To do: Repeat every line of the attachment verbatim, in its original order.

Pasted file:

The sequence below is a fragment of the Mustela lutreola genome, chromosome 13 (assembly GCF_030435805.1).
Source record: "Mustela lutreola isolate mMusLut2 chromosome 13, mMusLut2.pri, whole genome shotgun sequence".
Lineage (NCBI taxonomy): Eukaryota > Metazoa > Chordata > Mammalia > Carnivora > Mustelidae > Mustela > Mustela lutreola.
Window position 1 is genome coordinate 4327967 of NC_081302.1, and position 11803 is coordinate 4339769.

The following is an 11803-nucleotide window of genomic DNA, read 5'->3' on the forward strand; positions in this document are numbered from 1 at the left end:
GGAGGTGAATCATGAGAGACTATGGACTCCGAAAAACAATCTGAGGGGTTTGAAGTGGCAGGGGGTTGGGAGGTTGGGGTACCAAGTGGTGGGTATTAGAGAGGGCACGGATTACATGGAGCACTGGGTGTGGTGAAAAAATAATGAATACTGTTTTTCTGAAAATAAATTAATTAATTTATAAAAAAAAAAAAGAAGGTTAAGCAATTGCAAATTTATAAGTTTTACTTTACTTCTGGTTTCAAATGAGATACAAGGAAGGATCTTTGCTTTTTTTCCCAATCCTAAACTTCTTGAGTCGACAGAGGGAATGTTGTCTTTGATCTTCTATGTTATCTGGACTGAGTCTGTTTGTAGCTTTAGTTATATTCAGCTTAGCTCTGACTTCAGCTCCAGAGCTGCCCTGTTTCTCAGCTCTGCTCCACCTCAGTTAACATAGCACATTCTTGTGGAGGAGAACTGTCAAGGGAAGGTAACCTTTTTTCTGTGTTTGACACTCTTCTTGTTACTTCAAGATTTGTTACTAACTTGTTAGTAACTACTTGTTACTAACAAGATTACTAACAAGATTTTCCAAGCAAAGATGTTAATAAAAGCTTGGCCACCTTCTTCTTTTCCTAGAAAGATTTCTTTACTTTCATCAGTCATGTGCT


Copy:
The sequence below is a fragment of the Mustela lutreola genome, chromosome 13 (assembly GCF_030435805.1).
Source record: "Mustela lutreola isolate mMusLut2 chromosome 13, mMusLut2.pri, whole genome shotgun sequence".
Lineage (NCBI taxonomy): Eukaryota > Metazoa > Chordata > Mammalia > Carnivora > Mustelidae > Mustela > Mustela lutreola.
Window position 1 is genome coordinate 4327967 of NC_081302.1, and position 11803 is coordinate 4339769.

The following is an 11803-nucleotide window of genomic DNA, read 5'->3' on the forward strand; positions in this document are numbered from 1 at the left end:
GGAGGTGAATCATGAGAGACTATGGACTCCGAAAAACAATCTGAGGGGTTTGAAGTGGCAGGGGGTTGGGAGGTTGGGGTACCAAGTGGTGGGTATTAGAGAGGGCACGGATTACATGGAGCACTGGGTGTGGTGAAAAAATAATGAATACTGTTTTTCTGAAAATAAATTAATTAATTTATAAAAAAAAAAAAGAAGGTTAAGCAATTGCAAATTTATAAGTTTTACTTTACTTCTGGTTTCAAATGAGATACAAGGAAGGATCTTTGCTTTTTTTCCCAATCCTAAACTTCTTGAGTCGACAGAGGGAATGTTGTCTTTGATCTTCTATGTTATCTGGACTGAGTCTGTTTGTAGCTTTAGTTATATTCAGCTTAGCTCTGACTTCAGCTCCAGAGCTGCCCTGTTTCTCAGCTCTGCTCCACCTCAGTTAACATAGCACATTCTTGTGGAGGAGAACTGTCAAGGGAAGGTAACCTTTTTTCTGTGTTTGACACTCTTCTTGTTACTTCAAGATTTGTTACTAACTTGTTAGTAACTACTTGTTACTAACAAGATTACTAACAAGATTTTCCAAGCAAAGATGTTAATAAAAGCTTGGCCACCTTCTTCTTTTCCTAGAAAGATTTCTTTACTTTCATCAGTCATGTGCT